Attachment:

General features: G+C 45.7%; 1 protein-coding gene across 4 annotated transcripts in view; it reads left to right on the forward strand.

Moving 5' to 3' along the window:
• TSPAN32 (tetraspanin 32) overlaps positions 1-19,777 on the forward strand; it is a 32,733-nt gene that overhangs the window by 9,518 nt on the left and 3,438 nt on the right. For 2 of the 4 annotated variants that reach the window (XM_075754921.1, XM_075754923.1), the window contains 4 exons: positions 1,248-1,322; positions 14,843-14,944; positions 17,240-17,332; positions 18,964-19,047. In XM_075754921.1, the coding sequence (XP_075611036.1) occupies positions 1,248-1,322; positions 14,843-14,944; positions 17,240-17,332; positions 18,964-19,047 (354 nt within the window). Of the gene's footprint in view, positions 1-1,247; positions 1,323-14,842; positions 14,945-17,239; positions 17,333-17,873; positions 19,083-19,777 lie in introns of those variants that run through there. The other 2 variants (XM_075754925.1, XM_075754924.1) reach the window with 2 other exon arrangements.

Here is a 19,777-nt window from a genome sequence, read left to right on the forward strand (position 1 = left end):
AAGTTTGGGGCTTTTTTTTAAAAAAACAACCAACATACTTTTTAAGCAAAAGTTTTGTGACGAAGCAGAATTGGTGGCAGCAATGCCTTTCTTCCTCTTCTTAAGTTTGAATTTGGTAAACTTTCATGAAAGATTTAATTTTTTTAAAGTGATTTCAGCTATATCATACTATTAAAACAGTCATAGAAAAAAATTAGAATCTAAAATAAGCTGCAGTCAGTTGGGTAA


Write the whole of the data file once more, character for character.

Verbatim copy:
General features: G+C 45.7%; 1 protein-coding gene across 4 annotated transcripts in view; it reads left to right on the forward strand.

Moving 5' to 3' along the window:
• TSPAN32 (tetraspanin 32) overlaps positions 1-19,777 on the forward strand; it is a 32,733-nt gene that overhangs the window by 9,518 nt on the left and 3,438 nt on the right. For 2 of the 4 annotated variants that reach the window (XM_075754921.1, XM_075754923.1), the window contains 4 exons: positions 1,248-1,322; positions 14,843-14,944; positions 17,240-17,332; positions 18,964-19,047. In XM_075754921.1, the coding sequence (XP_075611036.1) occupies positions 1,248-1,322; positions 14,843-14,944; positions 17,240-17,332; positions 18,964-19,047 (354 nt within the window). Of the gene's footprint in view, positions 1-1,247; positions 1,323-14,842; positions 14,945-17,239; positions 17,333-17,873; positions 19,083-19,777 lie in introns of those variants that run through there. The other 2 variants (XM_075754925.1, XM_075754924.1) reach the window with 2 other exon arrangements.

Here is a 19,777-nt window from a genome sequence, read left to right on the forward strand (position 1 = left end):
AAGTTTGGGGCTTTTTTTTAAAAAAACAACCAACATACTTTTTAAGCAAAAGTTTTGTGACGAAGCAGAATTGGTGGCAGCAATGCCTTTCTTCCTCTTCTTAAGTTTGAATTTGGTAAACTTTCATGAAAGATTTAATTTTTTTAAAGTGATTTCAGCTATATCATACTATTAAAACAGTCATAGAAAAAAATTAGAATCTAAAATAAGCTGCAGTCAGTTGGGTAA